What are the Best Musical Films?


As cliché as it sounds, musical movies are genuinely some of the most enjoyable and uplifting films anyone can watch. Although it was challenging to narrow down my personal favourites, the five films discussed throughout this article embody some of the best aspects of this genre. Hopefully after reading this you’ll be inspired to either go and watch one of the films mentioned below or listen to your favourite musical soundtrack!

Singin’ in the Rain is potentially my favourite musical film of all time. This 1952 movie starring Gene Kelly and Debbie Reynolds has to be considered amongst the greats of classic musicals. It’s funny, heart-warming and has numerous impressive tap-sequences; what more could you want? Featuring incredible songs like ‘Good Morning’, ‘Make ’em Laugh’ and obviously ‘Singin’ in the Rain’, it follows a silent film production company in 1920s Hollywood attempting to incorporate sound into their movies. Singin’ in the Rain is a genuinely funny film that captures the bright colours and dynamism of Hollywood in its prime, all through iconic music and characters.  

Though Moonlight clearly deserved the 2017 Oscar win, La La Land is one of the best original musical movies to emerge from the last decade. When examining what makes a successful musical, it’s apparent that La La Land has it all: great music, showstopping dance numbers, likeable characters and an interesting plot. The film harks back to classic musical movies with its use of vibrant colours and timeless dance sequences, in many ways mirroring the style of Singin’ in the Rain as it explores themes of fame, talent and what it really means to make it in the “city of stars”. The special thing about La La Land is that, whilst it captures elements of older musicals, it also encapsulates Mia and Seb’s ordinary struggles and character flaws, making the audience root for each of them due to their immense likeability. 

As much as I love the Baz Luhrmann adaptation of Romeo and Juliet, starring Leonardo DiCaprio and Claire Danes, in my opinion the 1961 classic West Side Story is the only film version of this famous Shakespeare tragedy worth watching. Bernstein delivers the perfect combination of orchestral film music and catchy musical hits, such as ‘Tonight’, ‘Maria’ and ‘America’, to truly captivate any audience. The setting of 1950s New York is a well-considered and interesting choice, which surprisingly suits the plot of Romeo and Juliet as it perfectly portrays the rivalry between the Capulets and Montagues through the alternative Sharks and Jets.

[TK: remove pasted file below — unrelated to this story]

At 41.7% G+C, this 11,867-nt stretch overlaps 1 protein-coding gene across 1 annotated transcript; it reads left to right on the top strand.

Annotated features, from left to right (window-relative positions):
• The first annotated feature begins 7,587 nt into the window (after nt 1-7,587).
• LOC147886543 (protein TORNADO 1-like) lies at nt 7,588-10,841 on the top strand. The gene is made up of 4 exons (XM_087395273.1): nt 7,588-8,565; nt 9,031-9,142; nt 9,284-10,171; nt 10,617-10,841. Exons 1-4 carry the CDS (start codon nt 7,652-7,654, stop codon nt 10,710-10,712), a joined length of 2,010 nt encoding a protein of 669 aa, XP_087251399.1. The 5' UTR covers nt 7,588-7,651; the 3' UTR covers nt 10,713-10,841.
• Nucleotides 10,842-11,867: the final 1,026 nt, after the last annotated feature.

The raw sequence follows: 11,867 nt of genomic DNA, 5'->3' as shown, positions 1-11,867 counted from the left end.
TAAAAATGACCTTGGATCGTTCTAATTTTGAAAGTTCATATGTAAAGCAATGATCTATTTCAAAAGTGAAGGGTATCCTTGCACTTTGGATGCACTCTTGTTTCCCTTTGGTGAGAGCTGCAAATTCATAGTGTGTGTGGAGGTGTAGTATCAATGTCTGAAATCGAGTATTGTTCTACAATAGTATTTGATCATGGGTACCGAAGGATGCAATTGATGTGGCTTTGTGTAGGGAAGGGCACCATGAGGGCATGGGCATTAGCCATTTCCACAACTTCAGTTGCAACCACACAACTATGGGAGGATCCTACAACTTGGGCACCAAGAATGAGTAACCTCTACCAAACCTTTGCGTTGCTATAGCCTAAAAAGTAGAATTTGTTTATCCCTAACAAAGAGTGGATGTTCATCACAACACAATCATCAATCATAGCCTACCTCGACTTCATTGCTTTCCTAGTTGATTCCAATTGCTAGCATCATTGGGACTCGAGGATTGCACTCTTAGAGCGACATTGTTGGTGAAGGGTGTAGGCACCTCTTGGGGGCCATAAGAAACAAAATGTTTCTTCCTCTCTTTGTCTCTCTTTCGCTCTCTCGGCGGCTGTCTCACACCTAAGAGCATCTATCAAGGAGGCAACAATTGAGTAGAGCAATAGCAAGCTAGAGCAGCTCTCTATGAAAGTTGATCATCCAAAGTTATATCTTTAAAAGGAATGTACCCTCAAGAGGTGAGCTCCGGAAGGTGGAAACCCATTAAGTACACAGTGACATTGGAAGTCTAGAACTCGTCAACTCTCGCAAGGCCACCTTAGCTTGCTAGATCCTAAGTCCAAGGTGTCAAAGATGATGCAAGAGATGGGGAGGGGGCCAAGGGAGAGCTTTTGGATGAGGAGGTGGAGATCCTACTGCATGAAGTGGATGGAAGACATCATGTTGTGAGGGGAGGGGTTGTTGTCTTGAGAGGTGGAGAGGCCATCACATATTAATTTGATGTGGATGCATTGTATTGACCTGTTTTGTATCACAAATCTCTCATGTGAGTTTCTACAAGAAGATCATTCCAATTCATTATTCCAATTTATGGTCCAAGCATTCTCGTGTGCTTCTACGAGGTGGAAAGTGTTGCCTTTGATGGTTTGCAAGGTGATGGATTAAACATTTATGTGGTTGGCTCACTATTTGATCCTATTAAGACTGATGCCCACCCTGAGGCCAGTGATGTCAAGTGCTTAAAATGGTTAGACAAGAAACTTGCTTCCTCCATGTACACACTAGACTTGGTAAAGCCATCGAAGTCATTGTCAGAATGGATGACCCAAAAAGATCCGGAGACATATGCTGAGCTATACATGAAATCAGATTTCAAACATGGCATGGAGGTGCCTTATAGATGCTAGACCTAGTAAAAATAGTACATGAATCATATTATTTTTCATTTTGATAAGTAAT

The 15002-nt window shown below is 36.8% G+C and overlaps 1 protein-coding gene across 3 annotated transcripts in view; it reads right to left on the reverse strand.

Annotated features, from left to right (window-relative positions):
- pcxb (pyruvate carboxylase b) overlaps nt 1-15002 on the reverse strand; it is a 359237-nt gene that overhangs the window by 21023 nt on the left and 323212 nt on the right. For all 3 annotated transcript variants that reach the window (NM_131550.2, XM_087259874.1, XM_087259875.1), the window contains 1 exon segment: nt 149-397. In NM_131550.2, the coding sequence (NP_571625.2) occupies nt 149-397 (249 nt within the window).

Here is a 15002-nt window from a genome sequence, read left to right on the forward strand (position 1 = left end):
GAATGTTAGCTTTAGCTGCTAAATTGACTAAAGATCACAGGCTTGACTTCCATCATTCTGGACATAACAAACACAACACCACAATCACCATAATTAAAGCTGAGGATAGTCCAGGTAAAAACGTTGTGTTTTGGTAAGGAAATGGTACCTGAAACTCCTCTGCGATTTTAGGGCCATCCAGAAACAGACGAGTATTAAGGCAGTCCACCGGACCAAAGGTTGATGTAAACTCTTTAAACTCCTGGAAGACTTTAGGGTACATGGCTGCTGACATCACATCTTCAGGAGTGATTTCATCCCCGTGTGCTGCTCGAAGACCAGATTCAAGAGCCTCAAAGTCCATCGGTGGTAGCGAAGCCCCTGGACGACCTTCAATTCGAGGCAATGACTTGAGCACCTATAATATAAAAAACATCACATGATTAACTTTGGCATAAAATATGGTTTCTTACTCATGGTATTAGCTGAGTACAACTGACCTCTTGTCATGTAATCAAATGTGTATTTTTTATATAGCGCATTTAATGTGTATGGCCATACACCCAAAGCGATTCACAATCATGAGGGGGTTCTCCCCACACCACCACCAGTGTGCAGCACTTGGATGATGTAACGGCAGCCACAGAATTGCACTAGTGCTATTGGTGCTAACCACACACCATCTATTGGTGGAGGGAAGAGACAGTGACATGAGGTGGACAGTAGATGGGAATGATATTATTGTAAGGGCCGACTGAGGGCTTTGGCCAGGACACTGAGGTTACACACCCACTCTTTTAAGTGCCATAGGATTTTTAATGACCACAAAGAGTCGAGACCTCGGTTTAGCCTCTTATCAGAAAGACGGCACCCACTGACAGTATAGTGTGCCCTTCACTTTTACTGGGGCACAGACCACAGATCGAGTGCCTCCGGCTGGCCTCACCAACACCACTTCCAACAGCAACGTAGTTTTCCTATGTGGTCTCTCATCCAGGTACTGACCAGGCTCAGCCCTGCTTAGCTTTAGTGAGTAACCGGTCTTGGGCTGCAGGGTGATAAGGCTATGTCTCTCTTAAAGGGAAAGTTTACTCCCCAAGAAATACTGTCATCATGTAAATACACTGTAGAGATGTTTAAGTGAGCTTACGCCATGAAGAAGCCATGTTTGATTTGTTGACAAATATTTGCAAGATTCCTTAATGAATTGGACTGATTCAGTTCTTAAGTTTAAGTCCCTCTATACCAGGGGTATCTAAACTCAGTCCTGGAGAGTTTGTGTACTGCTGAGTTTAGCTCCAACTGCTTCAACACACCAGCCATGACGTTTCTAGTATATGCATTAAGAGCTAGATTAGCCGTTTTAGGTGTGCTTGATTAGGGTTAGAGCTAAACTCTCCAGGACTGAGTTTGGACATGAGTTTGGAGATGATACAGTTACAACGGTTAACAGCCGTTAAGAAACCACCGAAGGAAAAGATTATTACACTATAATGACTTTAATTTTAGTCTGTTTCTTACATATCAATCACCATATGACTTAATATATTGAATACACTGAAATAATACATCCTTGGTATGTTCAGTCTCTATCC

Though there are plenty of excellent musical films from the 1980s, including Dirty Dancing or Little Shop of Horrors, the 1984 movie Footloose has always been a personal favourite of mine. It brilliantly incorporates awesome music and a satisfying ending to create an entertaining watch. The story is about a teenager, played by Kevin Bacon, rebelling against a small town’s established authority figures with the power of rock music and dance. There are some amazing dance numbers in this film but more than anything it has stayed popular to this day thanks to its ability to illustrate a refreshing sense of youth, optimism and teenage rebellion.

Many were understandably elated when Mamma Mia was released onto Netflix in February this year because, let’s face it, who doesn’t love a bit of ABBA? Whether it’s the star-studded cast, or the beautiful Greek island setting, this 2008 classic will always be a family-favourite. To be honest, what really makes this musical so good is the soundtrack; something about the catchiness of pretty much every featured ABBA song only enhances the wholesome storyline. The scene in which ‘Donna and the Dynamos’ sing ‘Super Trouper’ fully depicts the fun nature of this film and the joyful spirit of any musical movie for that matter.

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